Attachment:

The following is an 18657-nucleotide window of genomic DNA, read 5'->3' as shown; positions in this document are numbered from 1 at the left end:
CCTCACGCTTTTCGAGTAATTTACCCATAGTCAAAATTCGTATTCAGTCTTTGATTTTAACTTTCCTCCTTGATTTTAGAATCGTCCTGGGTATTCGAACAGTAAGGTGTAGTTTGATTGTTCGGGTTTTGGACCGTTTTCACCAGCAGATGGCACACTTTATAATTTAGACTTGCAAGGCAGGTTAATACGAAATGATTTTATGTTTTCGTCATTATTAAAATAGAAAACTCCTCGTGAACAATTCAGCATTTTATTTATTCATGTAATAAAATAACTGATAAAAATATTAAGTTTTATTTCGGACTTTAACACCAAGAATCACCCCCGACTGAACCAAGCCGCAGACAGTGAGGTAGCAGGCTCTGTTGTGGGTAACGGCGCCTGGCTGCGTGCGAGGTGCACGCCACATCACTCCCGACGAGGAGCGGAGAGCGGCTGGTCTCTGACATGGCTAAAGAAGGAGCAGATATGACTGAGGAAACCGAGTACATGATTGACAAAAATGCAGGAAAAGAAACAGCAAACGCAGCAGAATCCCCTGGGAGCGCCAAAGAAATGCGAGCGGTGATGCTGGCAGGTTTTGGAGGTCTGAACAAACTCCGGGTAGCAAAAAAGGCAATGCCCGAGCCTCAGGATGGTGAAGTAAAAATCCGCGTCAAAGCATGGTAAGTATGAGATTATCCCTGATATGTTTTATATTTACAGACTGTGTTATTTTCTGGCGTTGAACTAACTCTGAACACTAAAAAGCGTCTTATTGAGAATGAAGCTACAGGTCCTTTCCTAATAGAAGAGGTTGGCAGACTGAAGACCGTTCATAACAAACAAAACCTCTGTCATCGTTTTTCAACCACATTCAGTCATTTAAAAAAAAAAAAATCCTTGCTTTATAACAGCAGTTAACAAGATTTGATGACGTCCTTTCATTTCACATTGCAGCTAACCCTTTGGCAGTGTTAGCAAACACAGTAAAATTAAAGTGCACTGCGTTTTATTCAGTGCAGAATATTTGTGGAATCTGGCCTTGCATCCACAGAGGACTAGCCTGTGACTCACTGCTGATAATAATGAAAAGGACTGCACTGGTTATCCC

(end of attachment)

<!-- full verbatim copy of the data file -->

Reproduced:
The following is an 18657-nucleotide window of genomic DNA, read 5'->3' as shown; positions in this document are numbered from 1 at the left end:
CCTCACGCTTTTCGAGTAATTTACCCATAGTCAAAATTCGTATTCAGTCTTTGATTTTAACTTTCCTCCTTGATTTTAGAATCGTCCTGGGTATTCGAACAGTAAGGTGTAGTTTGATTGTTCGGGTTTTGGACCGTTTTCACCAGCAGATGGCACACTTTATAATTTAGACTTGCAAGGCAGGTTAATACGAAATGATTTTATGTTTTCGTCATTATTAAAATAGAAAACTCCTCGTGAACAATTCAGCATTTTATTTATTCATGTAATAAAATAACTGATAAAAATATTAAGTTTTATTTCGGACTTTAACACCAAGAATCACCCCCGACTGAACCAAGCCGCAGACAGTGAGGTAGCAGGCTCTGTTGTGGGTAACGGCGCCTGGCTGCGTGCGAGGTGCACGCCACATCACTCCCGACGAGGAGCGGAGAGCGGCTGGTCTCTGACATGGCTAAAGAAGGAGCAGATATGACTGAGGAAACCGAGTACATGATTGACAAAAATGCAGGAAAAGAAACAGCAAACGCAGCAGAATCCCCTGGGAGCGCCAAAGAAATGCGAGCGGTGATGCTGGCAGGTTTTGGAGGTCTGAACAAACTCCGGGTAGCAAAAAAGGCAATGCCCGAGCCTCAGGATGGTGAAGTAAAAATCCGCGTCAAAGCATGGTAAGTATGAGATTATCCCTGATATGTTTTATATTTACAGACTGTGTTATTTTCTGGCGTTGAACTAACTCTGAACACTAAAAAGCGTCTTATTGAGAATGAAGCTACAGGTCCTTTCCTAATAGAAGAGGTTGGCAGACTGAAGACCGTTCATAACAAACAAAACCTCTGTCATCGTTTTTCAACCACATTCAGTCATTTAAAAAAAAAAAAATCCTTGCTTTATAACAGCAGTTAACAAGATTTGATGACGTCCTTTCATTTCACATTGCAGCTAACCCTTTGGCAGTGTTAGCAAACACAGTAAAATTAAAGTGCACTGCGTTTTATTCAGTGCAGAATATTTGTGGAATCTGGCCTTGCATCCACAGAGGACTAGCCTGTGACTCACTGCTGATAATAATGAAAAGGACTGCACTGGTTATCCC